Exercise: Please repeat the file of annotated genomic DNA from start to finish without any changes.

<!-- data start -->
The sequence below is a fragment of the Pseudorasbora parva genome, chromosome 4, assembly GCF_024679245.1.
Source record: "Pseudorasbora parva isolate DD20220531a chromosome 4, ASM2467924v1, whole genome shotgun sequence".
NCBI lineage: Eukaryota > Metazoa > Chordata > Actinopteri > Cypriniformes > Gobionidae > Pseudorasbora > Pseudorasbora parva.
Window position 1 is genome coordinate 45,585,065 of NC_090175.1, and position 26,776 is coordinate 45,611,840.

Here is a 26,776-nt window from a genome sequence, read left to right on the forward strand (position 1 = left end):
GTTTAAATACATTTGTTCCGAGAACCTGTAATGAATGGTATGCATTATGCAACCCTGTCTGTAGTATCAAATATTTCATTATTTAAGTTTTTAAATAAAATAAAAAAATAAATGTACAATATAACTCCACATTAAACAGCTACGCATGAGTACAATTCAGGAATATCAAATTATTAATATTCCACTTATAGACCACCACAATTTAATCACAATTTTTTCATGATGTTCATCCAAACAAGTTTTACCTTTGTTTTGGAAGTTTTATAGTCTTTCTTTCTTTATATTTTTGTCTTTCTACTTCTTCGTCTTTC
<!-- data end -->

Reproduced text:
The sequence below is a fragment of the Pseudorasbora parva genome, chromosome 4, assembly GCF_024679245.1.
Source record: "Pseudorasbora parva isolate DD20220531a chromosome 4, ASM2467924v1, whole genome shotgun sequence".
NCBI lineage: Eukaryota > Metazoa > Chordata > Actinopteri > Cypriniformes > Gobionidae > Pseudorasbora > Pseudorasbora parva.
Window position 1 is genome coordinate 45,585,065 of NC_090175.1, and position 26,776 is coordinate 45,611,840.

Here is a 26,776-nt window from a genome sequence, read left to right on the forward strand (position 1 = left end):
GTTTAAATACATTTGTTCCGAGAACCTGTAATGAATGGTATGCATTATGCAACCCTGTCTGTAGTATCAAATATTTCATTATTTAAGTTTTTAAATAAAATAAAAAAATAAATGTACAATATAACTCCACATTAAACAGCTACGCATGAGTACAATTCAGGAATATCAAATTATTAATATTCCACTTATAGACCACCACAATTTAATCACAATTTTTTCATGATGTTCATCCAAACAAGTTTTACCTTTGTTTTGGAAGTTTTATAGTCTTTCTTTCTTTATATTTTTGTCTTTCTACTTCTTCGTCTTTC